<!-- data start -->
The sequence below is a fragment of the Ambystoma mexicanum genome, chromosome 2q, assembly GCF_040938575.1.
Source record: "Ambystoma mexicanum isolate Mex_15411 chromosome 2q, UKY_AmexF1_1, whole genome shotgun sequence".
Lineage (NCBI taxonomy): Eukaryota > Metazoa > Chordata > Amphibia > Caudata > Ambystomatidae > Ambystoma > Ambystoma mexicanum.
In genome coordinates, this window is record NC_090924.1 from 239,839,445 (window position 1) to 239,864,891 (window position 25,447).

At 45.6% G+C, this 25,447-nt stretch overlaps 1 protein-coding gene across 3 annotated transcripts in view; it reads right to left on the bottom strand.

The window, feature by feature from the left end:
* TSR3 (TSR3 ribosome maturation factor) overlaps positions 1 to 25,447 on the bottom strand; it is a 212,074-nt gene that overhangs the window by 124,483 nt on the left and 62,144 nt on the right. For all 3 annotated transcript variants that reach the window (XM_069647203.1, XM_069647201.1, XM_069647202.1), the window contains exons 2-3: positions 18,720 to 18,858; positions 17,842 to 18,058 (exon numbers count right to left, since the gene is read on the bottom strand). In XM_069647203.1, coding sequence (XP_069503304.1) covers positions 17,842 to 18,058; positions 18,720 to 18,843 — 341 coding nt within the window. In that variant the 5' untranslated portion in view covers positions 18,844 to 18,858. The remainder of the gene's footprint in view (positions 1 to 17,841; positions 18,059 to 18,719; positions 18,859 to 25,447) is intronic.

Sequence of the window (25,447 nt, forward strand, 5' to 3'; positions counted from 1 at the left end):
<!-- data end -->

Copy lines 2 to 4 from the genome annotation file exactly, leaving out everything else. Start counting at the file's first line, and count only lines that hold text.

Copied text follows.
Source record: "Ambystoma mexicanum isolate Mex_15411 chromosome 2q, UKY_AmexF1_1, whole genome shotgun sequence".
Lineage (NCBI taxonomy): Eukaryota > Metazoa > Chordata > Amphibia > Caudata > Ambystomatidae > Ambystoma > Ambystoma mexicanum.
In genome coordinates, this window is record NC_090924.1 from 239,839,445 (window position 1) to 239,864,891 (window position 25,447).